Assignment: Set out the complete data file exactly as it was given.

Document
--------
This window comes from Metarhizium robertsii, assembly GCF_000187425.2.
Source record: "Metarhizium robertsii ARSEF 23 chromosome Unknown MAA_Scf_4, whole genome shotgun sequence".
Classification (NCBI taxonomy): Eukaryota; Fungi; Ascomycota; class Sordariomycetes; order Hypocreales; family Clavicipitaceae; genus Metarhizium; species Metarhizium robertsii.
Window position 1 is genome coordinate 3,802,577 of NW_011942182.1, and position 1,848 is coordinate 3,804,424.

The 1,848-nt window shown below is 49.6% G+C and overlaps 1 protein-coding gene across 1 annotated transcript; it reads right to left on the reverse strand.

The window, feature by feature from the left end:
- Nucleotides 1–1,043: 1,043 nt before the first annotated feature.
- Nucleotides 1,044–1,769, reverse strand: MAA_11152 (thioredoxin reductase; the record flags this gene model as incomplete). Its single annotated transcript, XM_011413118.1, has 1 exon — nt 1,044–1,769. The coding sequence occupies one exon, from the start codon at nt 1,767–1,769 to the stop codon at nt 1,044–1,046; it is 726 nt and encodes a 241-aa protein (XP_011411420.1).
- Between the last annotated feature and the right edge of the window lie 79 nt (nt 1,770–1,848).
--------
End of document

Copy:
This window comes from Metarhizium robertsii, assembly GCF_000187425.2.
Source record: "Metarhizium robertsii ARSEF 23 chromosome Unknown MAA_Scf_4, whole genome shotgun sequence".
Classification (NCBI taxonomy): Eukaryota; Fungi; Ascomycota; class Sordariomycetes; order Hypocreales; family Clavicipitaceae; genus Metarhizium; species Metarhizium robertsii.
Window position 1 is genome coordinate 3,802,577 of NW_011942182.1, and position 1,848 is coordinate 3,804,424.

The 1,848-nt window shown below is 49.6% G+C and overlaps 1 protein-coding gene across 1 annotated transcript; it reads right to left on the reverse strand.

The window, feature by feature from the left end:
- Nucleotides 1–1,043: 1,043 nt before the first annotated feature.
- Nucleotides 1,044–1,769, reverse strand: MAA_11152 (thioredoxin reductase; the record flags this gene model as incomplete). Its single annotated transcript, XM_011413118.1, has 1 exon — nt 1,044–1,769. The coding sequence occupies one exon, from the start codon at nt 1,767–1,769 to the stop codon at nt 1,044–1,046; it is 726 nt and encodes a 241-aa protein (XP_011411420.1).
- Between the last annotated feature and the right edge of the window lie 79 nt (nt 1,770–1,848).